Writing at Guapamacátaro was both a retreat from and Immersion into the subject of my work. Far from my field work in the Yucatan Peninsula, I found it easier to link together the pieces of a story I had collected in interviews, experiences, photographs and data over the last two years. The quiet hacienda and a lack of easy access to the internet helped, as did long walks through fields and along rivers. But Guapamacataro also sits in a fascinating agroecological context of strawberry and fava bean fields, finely tuned flood irrigation, horses and rodeos, and people who make pulque from wild agaves in the mountains. For a final exhibition, I invited guests at the open house to make a collection of the agrobiodiversity of Guapamacataro by writing the name of any plant they know here and posting it on a wall. The enthusiasm and participation surprised me. Biodiversity can be a dull subject when we think of it as a dwindling list of organisms, but is dynamic and exciting when we treat it as the material things that happen where people’s needs, desires and knowledge shape and are shaped by the natural world.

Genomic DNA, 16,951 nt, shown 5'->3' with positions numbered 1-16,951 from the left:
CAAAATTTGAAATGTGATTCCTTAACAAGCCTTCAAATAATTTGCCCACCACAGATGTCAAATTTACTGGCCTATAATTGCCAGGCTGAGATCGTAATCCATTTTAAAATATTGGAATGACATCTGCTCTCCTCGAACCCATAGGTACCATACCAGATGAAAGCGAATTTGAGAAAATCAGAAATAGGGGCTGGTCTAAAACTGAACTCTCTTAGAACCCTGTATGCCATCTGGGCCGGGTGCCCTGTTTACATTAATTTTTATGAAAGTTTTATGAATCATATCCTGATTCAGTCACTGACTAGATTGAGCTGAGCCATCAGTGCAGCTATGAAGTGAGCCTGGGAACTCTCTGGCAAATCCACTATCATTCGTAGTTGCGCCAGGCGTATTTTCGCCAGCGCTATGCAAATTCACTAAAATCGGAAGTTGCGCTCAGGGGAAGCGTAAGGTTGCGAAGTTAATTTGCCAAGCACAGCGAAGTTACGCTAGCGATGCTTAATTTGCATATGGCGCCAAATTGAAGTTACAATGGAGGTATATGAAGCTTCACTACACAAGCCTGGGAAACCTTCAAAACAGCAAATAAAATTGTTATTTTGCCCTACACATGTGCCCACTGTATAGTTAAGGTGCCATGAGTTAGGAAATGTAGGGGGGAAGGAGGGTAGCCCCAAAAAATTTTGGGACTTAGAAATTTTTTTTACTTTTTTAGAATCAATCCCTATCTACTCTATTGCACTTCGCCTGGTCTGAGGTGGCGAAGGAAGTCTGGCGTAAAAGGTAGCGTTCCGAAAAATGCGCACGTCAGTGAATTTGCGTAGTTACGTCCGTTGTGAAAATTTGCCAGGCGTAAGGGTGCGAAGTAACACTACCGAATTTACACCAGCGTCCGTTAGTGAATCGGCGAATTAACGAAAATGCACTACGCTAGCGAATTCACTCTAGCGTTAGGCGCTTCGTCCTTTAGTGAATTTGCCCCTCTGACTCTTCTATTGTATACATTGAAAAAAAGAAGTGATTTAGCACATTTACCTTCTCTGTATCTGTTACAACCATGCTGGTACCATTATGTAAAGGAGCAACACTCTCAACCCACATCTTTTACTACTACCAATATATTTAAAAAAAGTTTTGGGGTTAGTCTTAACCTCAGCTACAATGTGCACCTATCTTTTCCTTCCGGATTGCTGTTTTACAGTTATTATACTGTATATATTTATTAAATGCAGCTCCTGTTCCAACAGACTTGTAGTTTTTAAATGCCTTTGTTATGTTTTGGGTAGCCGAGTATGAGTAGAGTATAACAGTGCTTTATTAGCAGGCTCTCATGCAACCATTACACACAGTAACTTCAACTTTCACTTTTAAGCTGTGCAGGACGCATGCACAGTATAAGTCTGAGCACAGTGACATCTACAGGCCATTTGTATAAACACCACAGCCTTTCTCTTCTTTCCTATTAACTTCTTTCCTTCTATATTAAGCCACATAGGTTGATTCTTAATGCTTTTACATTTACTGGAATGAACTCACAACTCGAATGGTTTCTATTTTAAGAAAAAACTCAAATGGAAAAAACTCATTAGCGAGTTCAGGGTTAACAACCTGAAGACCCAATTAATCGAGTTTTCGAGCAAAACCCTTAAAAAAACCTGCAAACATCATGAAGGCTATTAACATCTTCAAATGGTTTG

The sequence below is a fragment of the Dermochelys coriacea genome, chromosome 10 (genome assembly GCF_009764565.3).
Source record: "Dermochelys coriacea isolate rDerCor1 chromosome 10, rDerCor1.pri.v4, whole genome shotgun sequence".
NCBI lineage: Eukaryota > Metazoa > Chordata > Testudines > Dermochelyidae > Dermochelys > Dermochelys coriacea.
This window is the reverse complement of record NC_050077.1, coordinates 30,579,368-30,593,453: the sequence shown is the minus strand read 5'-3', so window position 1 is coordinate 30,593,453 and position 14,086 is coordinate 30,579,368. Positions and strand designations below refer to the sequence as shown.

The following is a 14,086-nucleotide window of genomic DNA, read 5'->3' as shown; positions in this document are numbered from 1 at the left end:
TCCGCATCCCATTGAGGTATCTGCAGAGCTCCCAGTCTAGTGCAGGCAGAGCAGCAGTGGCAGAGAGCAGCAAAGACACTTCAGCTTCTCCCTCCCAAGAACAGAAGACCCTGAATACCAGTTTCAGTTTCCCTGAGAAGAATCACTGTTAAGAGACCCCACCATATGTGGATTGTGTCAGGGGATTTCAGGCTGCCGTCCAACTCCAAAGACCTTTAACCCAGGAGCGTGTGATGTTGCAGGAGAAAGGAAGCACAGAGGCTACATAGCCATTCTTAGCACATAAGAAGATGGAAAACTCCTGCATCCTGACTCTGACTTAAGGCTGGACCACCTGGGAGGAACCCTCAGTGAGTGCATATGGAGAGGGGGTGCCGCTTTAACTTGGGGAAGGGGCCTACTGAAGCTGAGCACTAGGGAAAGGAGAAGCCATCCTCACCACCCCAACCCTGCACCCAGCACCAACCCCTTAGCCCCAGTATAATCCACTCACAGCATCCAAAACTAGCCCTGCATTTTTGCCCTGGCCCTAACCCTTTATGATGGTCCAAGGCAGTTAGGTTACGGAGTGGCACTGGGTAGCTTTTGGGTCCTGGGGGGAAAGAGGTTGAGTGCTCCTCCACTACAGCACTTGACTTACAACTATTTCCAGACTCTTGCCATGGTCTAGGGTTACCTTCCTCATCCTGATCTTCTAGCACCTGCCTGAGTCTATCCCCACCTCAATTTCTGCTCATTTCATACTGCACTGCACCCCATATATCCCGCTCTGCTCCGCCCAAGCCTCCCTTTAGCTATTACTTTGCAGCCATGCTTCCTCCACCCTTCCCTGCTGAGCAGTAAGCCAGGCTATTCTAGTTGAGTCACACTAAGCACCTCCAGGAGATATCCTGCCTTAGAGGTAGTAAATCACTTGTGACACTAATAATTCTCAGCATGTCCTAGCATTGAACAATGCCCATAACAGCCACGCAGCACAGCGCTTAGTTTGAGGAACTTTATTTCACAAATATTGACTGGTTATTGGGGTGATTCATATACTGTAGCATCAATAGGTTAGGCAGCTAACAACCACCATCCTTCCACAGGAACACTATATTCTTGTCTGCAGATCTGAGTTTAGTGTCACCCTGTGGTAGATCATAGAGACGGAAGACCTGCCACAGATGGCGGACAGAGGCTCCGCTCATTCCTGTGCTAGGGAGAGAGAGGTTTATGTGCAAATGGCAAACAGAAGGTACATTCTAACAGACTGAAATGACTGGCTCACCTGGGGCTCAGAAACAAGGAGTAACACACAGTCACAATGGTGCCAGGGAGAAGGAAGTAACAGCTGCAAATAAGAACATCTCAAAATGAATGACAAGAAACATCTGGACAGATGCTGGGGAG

Devon Sampson is a writer and agroecologist working at the intersection of rural livelihoods and environmental change. His current work looks at the relationship between food security and agricultural biodiversity on small farms in Yucatan, Mexico. The relationship is complex: the diversity of crops supports food security, food security allows farmers to invest skilled labor in diverse agroecosystems, and the relationship is stronger for some kinds of households than others. He employs diverse methods from ecology, anthropology and the arts in innovative, participatory approaches to get at this complexity. Devon is currently a Ph.D. candidate in Environmental Studies at U.C. Santa Cruz.